2 - Thighs. Most people have them. Use them. Weight can be carried in the thighs as well as the seat. I'm not saying to squeeze with the thighs, but your resting thigh can support weight, just as it does when you are sitting in a chair.

When you post, do you stand up in the stirrups? Well, maybe some do...I've seen it. But for me, posting is more a rolling motion. The horse's thrust rolls me on my thighs to a more forward position, then I let my thighs support some of my weight as I come back down.

For a guy, weight on the thighs is weight that can't smack the family jewels. The thighs form a pocket, just as they do when a guy sits down in a chair...

With a forward seat, more weight is supported by the thighs than the pockets.

3 - Stirrups. Great invention. It isn't wrong or immoral to have weight in the stirrups. It is good to practice without stirrups so you will automatically keep your balance if you lose a stirrup, but there is nothing wrong with pressure on the stirrup. Stirrups are not just an aid for mounting the horse. Weight flowing freely into your heels, which are then supported by the stirrup and your foot, is weight that is not supported by the crotch. It is good to ride without stirrups, but stirrups are attached to a saddle for a reason.

Arizona, 1909:



From 1875:



Georgia sheriff, early 1900s:



Polo, 1927:



Learning to ride? 1920:

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    01-26-2012, 10:28 AM
  #20
Yearling
Quote:
Originally Posted by bsms    
Some of this is just silly. You would think women have dominated riding for 2000+ years...how do folks think all those cavalry riders and cowboys reproduced?

1 - Riding 'on the pockets' is what a western saddle is designed for. It tends to go along with a mild chair seat - not like riding a Harley, but with the feet forward of the belt buckle. It is not wrong. If you look at photos and illustrations from the 1800s, darn near EVERYONE rode with a bit of a chair seat. Some more than a bit.

Apart from dressage, I don't think I've seen more than a couple of photos from before 1950 that showed anyone riding with the 'shoulder-hip-heel' thing.

Think about it girls - have any of your boyfriends ever complained, "I can't sit in a chair, it will crush my balls"?

Most of us have CHAIRS in our homes instead of POLES that we straddle with our heels aligned to our hips. Maybe there is a reason for this? If you don't like company, remove your chairs and install poles for straddling. You won't have many repeat visitors...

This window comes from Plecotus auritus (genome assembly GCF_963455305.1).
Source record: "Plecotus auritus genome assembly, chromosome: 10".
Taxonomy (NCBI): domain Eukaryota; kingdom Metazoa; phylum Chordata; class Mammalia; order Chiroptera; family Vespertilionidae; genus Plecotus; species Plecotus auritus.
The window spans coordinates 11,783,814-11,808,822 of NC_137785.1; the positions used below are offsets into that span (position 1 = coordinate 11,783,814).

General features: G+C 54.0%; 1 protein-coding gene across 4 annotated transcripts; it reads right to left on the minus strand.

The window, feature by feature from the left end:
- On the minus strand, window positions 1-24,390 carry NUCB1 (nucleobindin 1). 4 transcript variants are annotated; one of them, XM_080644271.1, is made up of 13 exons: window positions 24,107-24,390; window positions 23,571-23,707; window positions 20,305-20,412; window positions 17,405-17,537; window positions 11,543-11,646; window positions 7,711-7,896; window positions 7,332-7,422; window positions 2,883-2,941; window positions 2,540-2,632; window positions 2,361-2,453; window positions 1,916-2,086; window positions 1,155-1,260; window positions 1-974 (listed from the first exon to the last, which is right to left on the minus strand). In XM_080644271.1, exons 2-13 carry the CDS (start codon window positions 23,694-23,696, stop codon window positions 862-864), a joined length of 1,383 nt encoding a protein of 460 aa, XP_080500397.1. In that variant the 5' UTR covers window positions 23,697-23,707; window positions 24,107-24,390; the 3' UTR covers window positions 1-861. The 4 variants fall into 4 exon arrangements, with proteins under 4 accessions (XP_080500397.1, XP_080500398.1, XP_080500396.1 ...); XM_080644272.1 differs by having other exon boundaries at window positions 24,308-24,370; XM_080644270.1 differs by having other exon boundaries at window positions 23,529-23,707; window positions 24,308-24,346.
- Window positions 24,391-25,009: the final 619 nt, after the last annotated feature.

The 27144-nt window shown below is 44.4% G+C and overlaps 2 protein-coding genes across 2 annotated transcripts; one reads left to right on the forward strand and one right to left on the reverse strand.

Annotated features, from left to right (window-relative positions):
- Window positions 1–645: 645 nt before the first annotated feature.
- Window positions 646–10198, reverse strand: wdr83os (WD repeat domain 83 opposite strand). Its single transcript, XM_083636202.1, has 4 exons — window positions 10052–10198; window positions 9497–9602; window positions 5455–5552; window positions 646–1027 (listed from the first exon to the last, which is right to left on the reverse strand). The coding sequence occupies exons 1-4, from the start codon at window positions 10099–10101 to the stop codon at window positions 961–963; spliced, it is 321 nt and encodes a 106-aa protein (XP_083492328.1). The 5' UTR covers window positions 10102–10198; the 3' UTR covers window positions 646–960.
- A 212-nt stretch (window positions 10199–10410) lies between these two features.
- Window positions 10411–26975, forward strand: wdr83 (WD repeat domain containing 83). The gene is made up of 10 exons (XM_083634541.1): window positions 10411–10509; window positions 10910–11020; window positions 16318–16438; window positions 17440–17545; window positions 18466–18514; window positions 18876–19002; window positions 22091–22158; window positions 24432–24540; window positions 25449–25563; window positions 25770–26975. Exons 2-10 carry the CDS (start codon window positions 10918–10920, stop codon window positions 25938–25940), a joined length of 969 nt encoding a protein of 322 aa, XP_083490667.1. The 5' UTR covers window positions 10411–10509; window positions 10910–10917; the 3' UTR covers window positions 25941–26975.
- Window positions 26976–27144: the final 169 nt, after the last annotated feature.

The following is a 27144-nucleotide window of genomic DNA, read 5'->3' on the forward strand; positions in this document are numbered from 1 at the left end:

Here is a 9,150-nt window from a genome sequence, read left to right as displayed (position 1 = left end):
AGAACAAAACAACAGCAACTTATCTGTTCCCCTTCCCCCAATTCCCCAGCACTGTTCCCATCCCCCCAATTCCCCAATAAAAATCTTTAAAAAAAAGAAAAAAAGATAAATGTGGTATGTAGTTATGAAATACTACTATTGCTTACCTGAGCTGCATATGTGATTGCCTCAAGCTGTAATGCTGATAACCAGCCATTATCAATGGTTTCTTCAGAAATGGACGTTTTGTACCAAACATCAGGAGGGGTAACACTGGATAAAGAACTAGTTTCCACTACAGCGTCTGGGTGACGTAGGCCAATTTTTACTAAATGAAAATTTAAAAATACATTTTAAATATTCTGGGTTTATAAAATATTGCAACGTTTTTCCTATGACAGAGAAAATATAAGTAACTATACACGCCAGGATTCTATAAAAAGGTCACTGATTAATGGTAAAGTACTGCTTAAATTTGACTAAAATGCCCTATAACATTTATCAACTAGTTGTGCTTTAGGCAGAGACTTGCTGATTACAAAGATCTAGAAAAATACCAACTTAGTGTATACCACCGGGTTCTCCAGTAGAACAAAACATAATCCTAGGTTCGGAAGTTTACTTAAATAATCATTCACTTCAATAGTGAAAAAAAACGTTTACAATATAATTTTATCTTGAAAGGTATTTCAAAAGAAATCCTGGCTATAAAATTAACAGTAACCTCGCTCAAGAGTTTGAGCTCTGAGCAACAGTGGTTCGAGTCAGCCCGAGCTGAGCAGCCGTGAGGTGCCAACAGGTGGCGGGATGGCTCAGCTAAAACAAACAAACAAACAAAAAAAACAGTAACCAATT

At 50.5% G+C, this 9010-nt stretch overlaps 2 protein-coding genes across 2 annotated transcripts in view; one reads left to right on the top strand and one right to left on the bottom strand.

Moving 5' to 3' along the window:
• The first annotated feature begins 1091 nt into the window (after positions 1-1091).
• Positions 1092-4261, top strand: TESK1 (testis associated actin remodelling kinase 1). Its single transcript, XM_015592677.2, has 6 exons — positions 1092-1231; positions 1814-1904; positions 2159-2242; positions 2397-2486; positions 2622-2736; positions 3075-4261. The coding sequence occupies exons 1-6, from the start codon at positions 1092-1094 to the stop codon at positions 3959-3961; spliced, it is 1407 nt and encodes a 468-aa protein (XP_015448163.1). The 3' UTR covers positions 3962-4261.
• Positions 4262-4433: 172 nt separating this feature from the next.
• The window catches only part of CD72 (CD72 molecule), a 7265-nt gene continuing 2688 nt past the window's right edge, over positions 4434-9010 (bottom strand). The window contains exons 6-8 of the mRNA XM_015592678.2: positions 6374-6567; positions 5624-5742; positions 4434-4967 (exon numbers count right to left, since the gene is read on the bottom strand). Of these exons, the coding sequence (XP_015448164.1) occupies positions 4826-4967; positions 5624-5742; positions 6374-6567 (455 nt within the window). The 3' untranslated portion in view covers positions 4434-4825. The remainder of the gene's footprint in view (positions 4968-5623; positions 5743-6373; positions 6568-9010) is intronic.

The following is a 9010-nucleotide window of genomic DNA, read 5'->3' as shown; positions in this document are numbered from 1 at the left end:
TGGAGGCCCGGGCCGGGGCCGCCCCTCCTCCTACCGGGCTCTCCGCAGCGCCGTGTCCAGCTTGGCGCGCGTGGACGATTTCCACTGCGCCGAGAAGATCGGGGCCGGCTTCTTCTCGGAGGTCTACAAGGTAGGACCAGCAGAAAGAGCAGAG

2 - Thighs. Most people have them. Use them. Weight can be carried in the thighs as well as the seat. I'm not saying to squeeze with the thighs, but your resting thigh can support weight, just as it does when you are sitting in a chair.

When you post, do you stand up in the stirrups? Well, maybe some do...I've seen it. But for me, posting is more a rolling motion. The horse's thrust rolls me on my thighs to a more forward position, then I let my thighs support some of my weight as I come back down.

For a guy, weight on the thighs is weight that can't smack the family jewels. The thighs form a pocket, just as they do when a guy sits down in a chair...

With a forward seat, more weight is supported by the thighs than the pockets.

3 - Stirrups. Great invention. It isn't wrong or immoral to have weight in the stirrups. It is good to practice without stirrups so you will automatically keep your balance if you lose a stirrup, but there is nothing wrong with pressure on the stirrup. Stirrups are not just an aid for mounting the horse. Weight flowing freely into your heels, which are then supported by the stirrup and your foot, is weight that is not supported by the crotch. It is good to ride without stirrups, but stirrups are attached to a saddle for a reason.

I guess that covers the basics

In my 44 years of being on horses the only issue I've ever had with regard to "hurting" myself riding has been the rare odd "accident" with a horn. Something I just had to be careful about when using my working saddle.

Solution otherwise was easy.....don't have a horn (which a Trooper doesn't) so my current saddle of choice doesn't pose that potential problem

So I'll have to aggree with you're saying. I'd have to make some effort to sit a saddle in some why that would cause a problem, since having my butt come down first all always worked (can't imagine a different way of sitting).